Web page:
The official prerequisites are CPSC-410, CPSC-611, or an
equivalent undergraduate Operating Systems course.
Class time will be partitioned into lectures proper and project sessions. During lectures we will be discussing selected papers from the reading list. I expect that students will be familiar with the paper discussed in class, and that we can focus on interesting aspects thereof rather than on getting introduced to the material. (How we will achieve this with the given number of students is still open.) During the project sessions we will be discussing machine problem assignments and the infrastructure needed for the machine problems.
This course will not rely on a textbook. Rather, we will be discussing a good selection of papers across a number of interesting areas of interest in Operating Systems. This course will not introduce the papers to you in class. Instead, you will be expected to come to class prepared. This means that you will have a basic understanding of the paper(s) that will be discussed during the class period. You will also be writing weekly critical analyses of the papers discussed during the week.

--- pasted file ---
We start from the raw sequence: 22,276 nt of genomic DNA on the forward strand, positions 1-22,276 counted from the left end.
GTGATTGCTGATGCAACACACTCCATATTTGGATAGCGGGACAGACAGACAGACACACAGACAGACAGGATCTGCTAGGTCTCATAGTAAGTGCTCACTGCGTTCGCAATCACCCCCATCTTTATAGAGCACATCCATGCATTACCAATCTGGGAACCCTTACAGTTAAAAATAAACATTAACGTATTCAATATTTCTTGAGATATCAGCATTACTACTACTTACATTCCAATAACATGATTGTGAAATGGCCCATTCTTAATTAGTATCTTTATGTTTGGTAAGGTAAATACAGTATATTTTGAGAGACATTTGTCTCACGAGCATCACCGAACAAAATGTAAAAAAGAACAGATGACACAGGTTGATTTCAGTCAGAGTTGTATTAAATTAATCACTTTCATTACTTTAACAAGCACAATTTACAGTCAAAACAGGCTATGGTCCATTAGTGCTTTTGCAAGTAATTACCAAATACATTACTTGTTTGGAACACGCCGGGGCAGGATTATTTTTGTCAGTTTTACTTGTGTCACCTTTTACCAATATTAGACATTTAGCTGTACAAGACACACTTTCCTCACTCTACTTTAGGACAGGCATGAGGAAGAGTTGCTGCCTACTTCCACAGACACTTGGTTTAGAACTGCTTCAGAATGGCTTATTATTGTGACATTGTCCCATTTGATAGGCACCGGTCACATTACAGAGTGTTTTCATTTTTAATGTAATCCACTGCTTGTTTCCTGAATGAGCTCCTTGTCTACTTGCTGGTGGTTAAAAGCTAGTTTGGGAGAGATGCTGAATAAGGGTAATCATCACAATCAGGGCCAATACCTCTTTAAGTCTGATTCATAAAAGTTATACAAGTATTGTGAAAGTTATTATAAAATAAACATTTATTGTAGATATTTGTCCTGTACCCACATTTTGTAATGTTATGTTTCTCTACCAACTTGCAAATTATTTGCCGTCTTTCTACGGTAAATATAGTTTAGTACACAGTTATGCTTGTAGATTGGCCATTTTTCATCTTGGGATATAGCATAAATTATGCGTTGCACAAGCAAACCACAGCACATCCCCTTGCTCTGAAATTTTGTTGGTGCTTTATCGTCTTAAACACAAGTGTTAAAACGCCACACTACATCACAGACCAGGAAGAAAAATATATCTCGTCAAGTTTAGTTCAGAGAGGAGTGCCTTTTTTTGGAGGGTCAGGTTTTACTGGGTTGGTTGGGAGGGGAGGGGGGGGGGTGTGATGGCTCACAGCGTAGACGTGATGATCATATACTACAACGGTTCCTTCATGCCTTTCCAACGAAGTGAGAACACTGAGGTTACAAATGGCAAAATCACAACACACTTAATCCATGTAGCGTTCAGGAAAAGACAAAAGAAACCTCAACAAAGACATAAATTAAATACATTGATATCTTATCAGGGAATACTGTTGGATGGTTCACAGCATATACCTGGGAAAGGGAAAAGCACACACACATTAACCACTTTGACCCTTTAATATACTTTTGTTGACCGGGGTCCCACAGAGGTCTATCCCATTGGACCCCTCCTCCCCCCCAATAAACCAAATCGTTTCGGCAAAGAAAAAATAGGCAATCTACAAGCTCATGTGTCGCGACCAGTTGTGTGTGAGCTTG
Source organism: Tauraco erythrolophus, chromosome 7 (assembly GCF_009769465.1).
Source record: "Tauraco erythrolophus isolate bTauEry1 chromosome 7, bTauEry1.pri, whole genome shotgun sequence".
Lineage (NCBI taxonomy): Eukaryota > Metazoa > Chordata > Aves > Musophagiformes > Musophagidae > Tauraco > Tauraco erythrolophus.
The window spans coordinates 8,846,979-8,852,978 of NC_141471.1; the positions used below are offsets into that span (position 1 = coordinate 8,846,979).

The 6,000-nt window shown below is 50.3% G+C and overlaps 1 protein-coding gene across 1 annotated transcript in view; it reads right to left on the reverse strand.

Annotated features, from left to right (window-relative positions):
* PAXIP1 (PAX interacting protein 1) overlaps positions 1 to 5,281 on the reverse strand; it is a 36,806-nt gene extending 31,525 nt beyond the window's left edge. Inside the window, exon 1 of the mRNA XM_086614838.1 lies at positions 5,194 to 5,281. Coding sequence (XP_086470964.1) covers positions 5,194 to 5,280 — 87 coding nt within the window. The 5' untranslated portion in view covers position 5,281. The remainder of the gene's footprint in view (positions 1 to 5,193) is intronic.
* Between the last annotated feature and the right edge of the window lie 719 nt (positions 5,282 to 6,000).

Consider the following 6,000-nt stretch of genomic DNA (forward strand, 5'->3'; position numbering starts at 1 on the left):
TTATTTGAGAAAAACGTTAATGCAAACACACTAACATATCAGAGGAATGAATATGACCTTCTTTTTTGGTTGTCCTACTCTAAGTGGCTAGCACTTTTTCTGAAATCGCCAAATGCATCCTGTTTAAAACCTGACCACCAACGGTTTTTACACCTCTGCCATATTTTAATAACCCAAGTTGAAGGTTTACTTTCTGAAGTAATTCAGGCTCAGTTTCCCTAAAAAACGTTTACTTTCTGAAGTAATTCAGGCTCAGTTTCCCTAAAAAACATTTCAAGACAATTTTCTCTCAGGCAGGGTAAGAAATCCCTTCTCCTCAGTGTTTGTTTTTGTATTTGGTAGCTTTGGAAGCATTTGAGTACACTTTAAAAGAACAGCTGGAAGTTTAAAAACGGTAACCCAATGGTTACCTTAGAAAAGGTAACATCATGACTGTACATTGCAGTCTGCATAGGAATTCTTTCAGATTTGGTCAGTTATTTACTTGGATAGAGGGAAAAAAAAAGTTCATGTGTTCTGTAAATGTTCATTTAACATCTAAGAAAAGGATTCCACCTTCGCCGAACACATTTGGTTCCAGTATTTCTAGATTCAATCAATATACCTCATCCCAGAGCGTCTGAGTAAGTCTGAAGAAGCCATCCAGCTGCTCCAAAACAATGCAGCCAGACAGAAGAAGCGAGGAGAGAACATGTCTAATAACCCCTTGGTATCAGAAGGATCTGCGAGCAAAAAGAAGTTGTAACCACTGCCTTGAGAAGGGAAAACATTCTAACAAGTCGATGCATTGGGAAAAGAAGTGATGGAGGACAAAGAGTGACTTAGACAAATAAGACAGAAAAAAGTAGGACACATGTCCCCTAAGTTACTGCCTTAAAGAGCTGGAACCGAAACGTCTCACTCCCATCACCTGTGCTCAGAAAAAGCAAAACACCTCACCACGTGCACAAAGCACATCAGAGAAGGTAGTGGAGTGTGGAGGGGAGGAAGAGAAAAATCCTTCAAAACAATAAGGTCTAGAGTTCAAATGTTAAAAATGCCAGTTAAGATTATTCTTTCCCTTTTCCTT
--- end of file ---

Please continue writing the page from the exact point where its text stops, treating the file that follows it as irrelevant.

A detailed reading schedule will be posted soon.
In this course we will not only talk about operating systems; we will actually build one (at least portions of it.) You will get into writing some rather sophisticated code. While doing this, you will realize that writing OS code is to programming your typical application like NASCAR racing is to driving your mom-in-law to Sunday brunch. If you need somebody to hold you by the hand (like, memory protection) you will be in really bad shape. You will either have to learn to live without, or you will write your own. But the fun part is that you will learn how to nurture a CPU (or multiple CPUs) from the moment it wakes up until it has access to sufficient support infrastructure to run user programs on its own.